18th Century Spruce Beer

Last updated: Jan 7, 2024

Recipes for, and references to, spruce beer in 18th century (and some early 19th century) writings. (A linkspage on 18th century beer and beer-brewing can be found elsewhere on this site.)

Spruce beer was sometimes used as an antiscorbutic – for the prevention of scurvy – especially among sailors. During Cook’s Voyage to the Pacific Ocean, near the coast of New Zealand,

Two of our men were employed in brewing spruce beer; while others filled the water-casks, collected grass for the cattle, and cut wood … Besides fish, we had other refreshments in abundance. Scurvy-grass, celery, and portable soup, were boiled every day with the wheat and pease; and we had spruce beer for our drink. Such a regimen soon removed all seeds of the scurvy from our people, if any of them had contracted it. But indeed, on our arrival here, we only had two invalids in both ships.

From a writer in The London Magazine (1764):

I think it the wholesomest drink that is made; I am seldom without it when I can get spruce. When I lived in New England, I had a vessel that went from thence to the West-Indies, and the bay of Honduras, for logwood: I always charged the master of her to take black spruce with him, and give his men beer all the voyage, which he did, and his men were healthy and well in the West-Indies and in the Bay, when others, at the same time and places, that drank water, were very sickly. I have so great an opinion of the beer, that I wish it was used in all our ships on the coast of Guinea, and in the West-Indies; and where at many places the water is very bad, which if brewed into this beer, by the fermentation would likely make it good drink, and with the help of the spruce nothing so easy to make.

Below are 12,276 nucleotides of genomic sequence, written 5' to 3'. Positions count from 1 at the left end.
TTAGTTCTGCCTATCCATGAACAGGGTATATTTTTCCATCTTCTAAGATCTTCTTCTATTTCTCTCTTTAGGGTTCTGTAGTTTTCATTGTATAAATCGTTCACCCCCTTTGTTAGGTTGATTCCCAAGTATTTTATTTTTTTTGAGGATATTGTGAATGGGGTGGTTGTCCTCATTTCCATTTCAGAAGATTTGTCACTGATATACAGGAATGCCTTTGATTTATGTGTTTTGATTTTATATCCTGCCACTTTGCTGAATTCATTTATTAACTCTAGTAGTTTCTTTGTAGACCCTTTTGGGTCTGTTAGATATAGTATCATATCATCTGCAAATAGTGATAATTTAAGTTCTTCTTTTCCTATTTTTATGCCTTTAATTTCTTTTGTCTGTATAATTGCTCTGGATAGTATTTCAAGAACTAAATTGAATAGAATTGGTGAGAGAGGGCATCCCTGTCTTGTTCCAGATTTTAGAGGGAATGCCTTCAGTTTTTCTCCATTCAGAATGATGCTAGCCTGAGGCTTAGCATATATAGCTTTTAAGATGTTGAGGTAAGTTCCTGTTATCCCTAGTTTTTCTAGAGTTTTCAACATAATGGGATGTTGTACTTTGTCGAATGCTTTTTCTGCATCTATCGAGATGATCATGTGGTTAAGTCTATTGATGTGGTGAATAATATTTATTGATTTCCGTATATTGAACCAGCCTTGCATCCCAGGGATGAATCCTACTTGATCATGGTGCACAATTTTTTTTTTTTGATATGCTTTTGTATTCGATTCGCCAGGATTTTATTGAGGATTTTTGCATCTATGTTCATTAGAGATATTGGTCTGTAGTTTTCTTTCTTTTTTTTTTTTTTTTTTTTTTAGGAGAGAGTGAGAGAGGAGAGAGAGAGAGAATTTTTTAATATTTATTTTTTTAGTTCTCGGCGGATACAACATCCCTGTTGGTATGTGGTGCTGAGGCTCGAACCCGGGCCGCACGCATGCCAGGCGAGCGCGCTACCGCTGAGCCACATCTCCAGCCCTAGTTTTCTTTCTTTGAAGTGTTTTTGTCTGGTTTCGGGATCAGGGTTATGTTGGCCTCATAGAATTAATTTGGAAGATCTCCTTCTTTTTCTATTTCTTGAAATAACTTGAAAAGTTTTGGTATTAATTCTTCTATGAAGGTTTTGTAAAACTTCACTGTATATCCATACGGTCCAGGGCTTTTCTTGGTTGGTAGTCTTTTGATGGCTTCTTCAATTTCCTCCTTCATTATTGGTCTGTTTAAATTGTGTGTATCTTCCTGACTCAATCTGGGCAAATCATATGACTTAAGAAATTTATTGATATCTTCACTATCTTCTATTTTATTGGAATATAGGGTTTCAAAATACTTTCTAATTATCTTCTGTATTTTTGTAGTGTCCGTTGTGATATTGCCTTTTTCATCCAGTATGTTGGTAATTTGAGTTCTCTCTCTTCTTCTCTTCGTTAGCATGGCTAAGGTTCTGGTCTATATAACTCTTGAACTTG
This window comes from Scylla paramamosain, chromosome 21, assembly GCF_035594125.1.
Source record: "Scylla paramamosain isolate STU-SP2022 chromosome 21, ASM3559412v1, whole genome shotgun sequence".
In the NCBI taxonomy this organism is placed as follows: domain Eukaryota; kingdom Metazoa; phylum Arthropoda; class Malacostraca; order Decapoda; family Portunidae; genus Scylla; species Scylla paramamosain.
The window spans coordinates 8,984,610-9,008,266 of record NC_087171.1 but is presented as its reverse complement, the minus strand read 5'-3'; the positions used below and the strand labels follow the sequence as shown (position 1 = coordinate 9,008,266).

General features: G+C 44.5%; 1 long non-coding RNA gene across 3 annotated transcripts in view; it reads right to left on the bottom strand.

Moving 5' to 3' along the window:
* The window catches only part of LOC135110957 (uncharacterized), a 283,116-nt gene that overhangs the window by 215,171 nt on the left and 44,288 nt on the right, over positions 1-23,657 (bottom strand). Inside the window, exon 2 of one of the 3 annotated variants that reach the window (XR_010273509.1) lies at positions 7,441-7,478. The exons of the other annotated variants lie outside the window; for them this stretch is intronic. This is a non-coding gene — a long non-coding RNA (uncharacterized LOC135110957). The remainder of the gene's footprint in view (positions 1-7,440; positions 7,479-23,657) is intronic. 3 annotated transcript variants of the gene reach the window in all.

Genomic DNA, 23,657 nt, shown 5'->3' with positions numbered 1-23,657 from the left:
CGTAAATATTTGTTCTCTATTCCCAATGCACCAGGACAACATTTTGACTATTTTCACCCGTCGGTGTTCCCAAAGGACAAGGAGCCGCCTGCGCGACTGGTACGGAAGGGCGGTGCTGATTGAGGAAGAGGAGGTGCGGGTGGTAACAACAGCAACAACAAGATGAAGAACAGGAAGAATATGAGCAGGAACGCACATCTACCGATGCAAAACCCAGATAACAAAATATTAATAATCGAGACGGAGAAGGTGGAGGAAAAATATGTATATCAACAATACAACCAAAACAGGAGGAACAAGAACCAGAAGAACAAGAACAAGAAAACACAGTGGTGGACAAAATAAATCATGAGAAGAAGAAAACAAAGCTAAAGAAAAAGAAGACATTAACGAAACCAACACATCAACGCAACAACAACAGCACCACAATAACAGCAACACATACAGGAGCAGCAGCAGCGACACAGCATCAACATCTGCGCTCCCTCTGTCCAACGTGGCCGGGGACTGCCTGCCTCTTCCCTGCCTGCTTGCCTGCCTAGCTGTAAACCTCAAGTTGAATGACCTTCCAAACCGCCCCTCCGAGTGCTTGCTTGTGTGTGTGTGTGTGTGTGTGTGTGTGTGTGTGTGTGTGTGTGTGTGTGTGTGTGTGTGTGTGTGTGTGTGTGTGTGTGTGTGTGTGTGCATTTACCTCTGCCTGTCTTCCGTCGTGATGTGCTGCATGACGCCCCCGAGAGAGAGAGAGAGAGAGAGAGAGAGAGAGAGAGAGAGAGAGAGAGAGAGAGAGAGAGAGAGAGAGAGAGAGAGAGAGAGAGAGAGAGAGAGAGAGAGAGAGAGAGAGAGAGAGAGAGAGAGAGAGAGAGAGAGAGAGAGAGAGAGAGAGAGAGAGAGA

The vitamin C content in the spruce is responsible for spruce beer’s curative properties. For more modern scientific analysis of the antiscorbutic properties of spruce beer, see Captain Cook’s beer: the antiscorbutic use of malt and beer in late 18th century sea voyages and James Lind and the cure of scurvy: an experimental approach.